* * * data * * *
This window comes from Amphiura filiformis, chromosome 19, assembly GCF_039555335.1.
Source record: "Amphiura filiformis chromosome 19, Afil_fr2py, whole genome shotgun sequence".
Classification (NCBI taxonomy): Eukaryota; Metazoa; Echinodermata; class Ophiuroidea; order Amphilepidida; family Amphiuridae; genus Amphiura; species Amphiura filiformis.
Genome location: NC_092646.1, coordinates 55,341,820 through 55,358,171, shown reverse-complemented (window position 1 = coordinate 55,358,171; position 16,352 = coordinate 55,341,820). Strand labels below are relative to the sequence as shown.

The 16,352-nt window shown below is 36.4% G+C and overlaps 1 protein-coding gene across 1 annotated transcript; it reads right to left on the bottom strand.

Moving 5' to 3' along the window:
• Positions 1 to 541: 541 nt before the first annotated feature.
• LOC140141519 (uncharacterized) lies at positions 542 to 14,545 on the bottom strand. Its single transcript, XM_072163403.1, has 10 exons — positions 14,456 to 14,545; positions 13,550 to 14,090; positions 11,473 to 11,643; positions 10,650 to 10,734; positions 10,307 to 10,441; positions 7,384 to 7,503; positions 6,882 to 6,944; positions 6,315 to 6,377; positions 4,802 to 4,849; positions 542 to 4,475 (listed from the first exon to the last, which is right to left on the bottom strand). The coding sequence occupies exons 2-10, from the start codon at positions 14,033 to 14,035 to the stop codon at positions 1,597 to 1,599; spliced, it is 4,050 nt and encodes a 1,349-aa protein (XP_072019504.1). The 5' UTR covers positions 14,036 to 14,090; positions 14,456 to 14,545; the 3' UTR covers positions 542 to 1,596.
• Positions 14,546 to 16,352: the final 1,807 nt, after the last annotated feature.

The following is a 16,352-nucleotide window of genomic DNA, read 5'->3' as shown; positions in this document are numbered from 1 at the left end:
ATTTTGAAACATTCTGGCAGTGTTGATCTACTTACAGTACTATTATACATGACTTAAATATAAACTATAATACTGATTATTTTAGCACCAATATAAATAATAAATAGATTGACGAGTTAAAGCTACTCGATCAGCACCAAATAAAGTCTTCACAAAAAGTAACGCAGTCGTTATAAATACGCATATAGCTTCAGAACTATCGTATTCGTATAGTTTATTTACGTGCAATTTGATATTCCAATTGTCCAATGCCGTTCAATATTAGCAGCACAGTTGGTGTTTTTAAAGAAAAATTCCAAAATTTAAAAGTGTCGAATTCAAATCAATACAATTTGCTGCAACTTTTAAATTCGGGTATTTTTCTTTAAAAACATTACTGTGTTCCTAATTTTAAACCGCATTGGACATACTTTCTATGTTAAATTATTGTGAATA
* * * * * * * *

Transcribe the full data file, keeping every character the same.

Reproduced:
This window comes from Amphiura filiformis, chromosome 19, assembly GCF_039555335.1.
Source record: "Amphiura filiformis chromosome 19, Afil_fr2py, whole genome shotgun sequence".
Classification (NCBI taxonomy): Eukaryota; Metazoa; Echinodermata; class Ophiuroidea; order Amphilepidida; family Amphiuridae; genus Amphiura; species Amphiura filiformis.
Genome location: NC_092646.1, coordinates 55,341,820 through 55,358,171, shown reverse-complemented (window position 1 = coordinate 55,358,171; position 16,352 = coordinate 55,341,820). Strand labels below are relative to the sequence as shown.

The 16,352-nt window shown below is 36.4% G+C and overlaps 1 protein-coding gene across 1 annotated transcript; it reads right to left on the bottom strand.

Moving 5' to 3' along the window:
• Positions 1 to 541: 541 nt before the first annotated feature.
• LOC140141519 (uncharacterized) lies at positions 542 to 14,545 on the bottom strand. Its single transcript, XM_072163403.1, has 10 exons — positions 14,456 to 14,545; positions 13,550 to 14,090; positions 11,473 to 11,643; positions 10,650 to 10,734; positions 10,307 to 10,441; positions 7,384 to 7,503; positions 6,882 to 6,944; positions 6,315 to 6,377; positions 4,802 to 4,849; positions 542 to 4,475 (listed from the first exon to the last, which is right to left on the bottom strand). The coding sequence occupies exons 2-10, from the start codon at positions 14,033 to 14,035 to the stop codon at positions 1,597 to 1,599; spliced, it is 4,050 nt and encodes a 1,349-aa protein (XP_072019504.1). The 5' UTR covers positions 14,036 to 14,090; positions 14,456 to 14,545; the 3' UTR covers positions 542 to 1,596.
• Positions 14,546 to 16,352: the final 1,807 nt, after the last annotated feature.

The following is a 16,352-nucleotide window of genomic DNA, read 5'->3' as shown; positions in this document are numbered from 1 at the left end:
ATTTTGAAACATTCTGGCAGTGTTGATCTACTTACAGTACTATTATACATGACTTAAATATAAACTATAATACTGATTATTTTAGCACCAATATAAATAATAAATAGATTGACGAGTTAAAGCTACTCGATCAGCACCAAATAAAGTCTTCACAAAAAGTAACGCAGTCGTTATAAATACGCATATAGCTTCAGAACTATCGTATTCGTATAGTTTATTTACGTGCAATTTGATATTCCAATTGTCCAATGCCGTTCAATATTAGCAGCACAGTTGGTGTTTTTAAAGAAAAATTCCAAAATTTAAAAGTGTCGAATTCAAATCAATACAATTTGCTGCAACTTTTAAATTCGGGTATTTTTCTTTAAAAACATTACTGTGTTCCTAATTTTAAACCGCATTGGACATACTTTCTATGTTAAATTATTGTGAATA